Theme Park Review (Sega Genesis / Mega Drive)

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Theme Park is a management simulator developed by Bullfrog Productions and published by Electronic Arts for the Sega Genesis and Mega Drive back in 1995. The game made its way to many systems such as the Amiga, Super Nintendo and Sega Saturn, with the best version arguably being on PC or the PlayStation 1 thanks to a few enhancements like the ability to walk around your park in 3D.

This port in particular is the one I played growing up. I only had the cartridge with no manual unfortunately as I purchased it pre-owned, so for me the learning curve was pretty steep! I still got a lot of enjoyment from it though, which I’ll go into more in this review.

You start the game in the United Kingdom with just a small handful of rides and shops to choose from. Over time, investing in research allows you to build more exciting attractions, meaning you can jack up the price and hopefully make a substantial profit.

Don’t let the cute and cartoony visuals fool you! Theme Park isn’t about making the most wonderful place on Earth, oh no. It’s about making as much money as you possibly can!

One common example that illustrates this well is with the french fries and cola stands. If you increase the quantity of salt in the fries it will make your visitors thirsty, causing them to buy a drink. You can increase the prices of these and put more ice in your cola too.

This game is full of simple micro management opportunities to fine-tune your park; such as adjusting the speed and duration of attractions, reducing the chances of winning prizes, and increasing the amount of sugar and caffeine in products to cause your visitors to zip round faster, run out of money, and get more people in through the gates. There’s also strategies with the placement of shops and “one way” systems to maximise sales.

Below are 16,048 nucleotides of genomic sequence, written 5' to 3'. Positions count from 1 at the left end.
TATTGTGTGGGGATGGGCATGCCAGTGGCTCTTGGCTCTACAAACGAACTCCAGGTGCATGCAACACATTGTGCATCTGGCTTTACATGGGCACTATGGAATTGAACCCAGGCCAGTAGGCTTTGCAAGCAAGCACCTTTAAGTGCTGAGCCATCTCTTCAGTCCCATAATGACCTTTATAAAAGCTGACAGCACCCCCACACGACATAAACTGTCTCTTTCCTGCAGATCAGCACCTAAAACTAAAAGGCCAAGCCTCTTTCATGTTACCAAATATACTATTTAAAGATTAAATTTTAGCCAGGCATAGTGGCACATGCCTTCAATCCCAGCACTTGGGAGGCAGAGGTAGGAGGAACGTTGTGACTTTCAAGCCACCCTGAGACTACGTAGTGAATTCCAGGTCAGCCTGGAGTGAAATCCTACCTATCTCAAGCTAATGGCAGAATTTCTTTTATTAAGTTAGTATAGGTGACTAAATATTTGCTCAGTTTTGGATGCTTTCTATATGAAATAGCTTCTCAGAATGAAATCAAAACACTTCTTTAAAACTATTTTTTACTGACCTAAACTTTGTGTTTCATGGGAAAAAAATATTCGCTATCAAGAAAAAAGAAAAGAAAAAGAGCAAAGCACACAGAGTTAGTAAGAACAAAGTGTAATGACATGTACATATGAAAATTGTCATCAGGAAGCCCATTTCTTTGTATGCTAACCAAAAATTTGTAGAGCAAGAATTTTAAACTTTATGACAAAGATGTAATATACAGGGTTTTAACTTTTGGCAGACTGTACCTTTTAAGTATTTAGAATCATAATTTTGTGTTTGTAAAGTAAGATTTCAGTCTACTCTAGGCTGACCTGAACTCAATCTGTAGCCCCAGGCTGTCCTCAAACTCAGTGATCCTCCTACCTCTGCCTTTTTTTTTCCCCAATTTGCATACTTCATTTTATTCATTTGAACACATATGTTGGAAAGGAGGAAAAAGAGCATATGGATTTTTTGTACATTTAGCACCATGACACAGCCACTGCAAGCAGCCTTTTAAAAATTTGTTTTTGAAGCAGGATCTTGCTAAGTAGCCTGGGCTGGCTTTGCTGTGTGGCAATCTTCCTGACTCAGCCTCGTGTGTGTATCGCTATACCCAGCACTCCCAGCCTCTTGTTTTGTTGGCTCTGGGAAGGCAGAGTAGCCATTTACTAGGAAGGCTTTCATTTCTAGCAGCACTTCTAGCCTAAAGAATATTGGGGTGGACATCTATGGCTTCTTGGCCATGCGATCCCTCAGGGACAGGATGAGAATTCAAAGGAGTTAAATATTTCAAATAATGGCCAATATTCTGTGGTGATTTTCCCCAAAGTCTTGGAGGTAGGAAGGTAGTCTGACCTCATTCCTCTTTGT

There is of course the freedom to play Theme Park the way you want to. I always used to focus on visitor happiness and a great layout back when I younger, but always ended up in debt. However, that could just be because I wasn’t very good at the game. Personally now I try to strike a bit of a balance between making a good profit, getting the price of admission just right and keeping a clean and tidy park. I do hire a lot of staff to keep things running smoothly and with this method I’ve managed to make progress.

During gameplay you will receive plenty of tips along the bottom of the screen to help you with your pricing and let you know how well you’re doing. There’s also a happiness meter and various graphs to help delve deeper into financials and borrow more money if you need to. Every now and then you’ll also play a small mini-game where you must negotiate supply costs or staff wages before the biscuits run out.

The Mega Drive and Genesis version of Theme Park is slightly more simplified when compared to the PC MS-DOS original. I feel they did an excellent job though with the limitations of the system. A few of the rides and features are missing plus the graphics are different, but I actually really like the art style! The music on the other hand isn’t the greatest. I can tolerate and enjoy a few of the tracks, but it seems most people I’ve spoken to don’t feel the same. I guess it can get quite repetitive.

In terms of controls and user interface, they did a pretty good job here. It’s mostly easy to use and understand even without the manual. The only real problem for me was when it came to laying down the tracks for water tubing and the roller coasters. This was a nightmare to work out!

For those wondering, you bring up the menu and press “B” on the rides instead of “A“, then you select the water tube and only then does it allow you to place the track instead of the entrance.

One other slightly frustrating issue is when you’ve researched something only a light bulb appears in the bottom left of the screen and you have to cycle through the rides, shops and additional features to find out what you actually have. It would have been nicer to receive a text alert alongside it to tell me what new thing I could add to my park.

Theme Park Review Summary

B Recommended
Overall Theme Park for the Mega Drive and Sega Genesis can have a slightly difficult learning curve, but is dangerously addictive and easy to lose yourself for hours in; designing your layout, researching new attractions, fixing and maintaining everything and trying to make the most money possible to branch out and do it all over again.

I still have as much fun playing this now as I always have and whilst it may not be the best port of the game, it remains an enjoyable one in my opinion, so if you haven't tried it already, check this out as it’s fairly cheap or go get yourself the PC version.

Matt has been hooked on games since he received his first console (a SEGA Mega Drive) for his 7th birthday. He now spends most of his time on the Xbox One, Xbox 360 and Nintendo 3DS, but will use any excuse for a retro gaming night.


Posted on June 9, 2016 | Last modified: 9th June 2016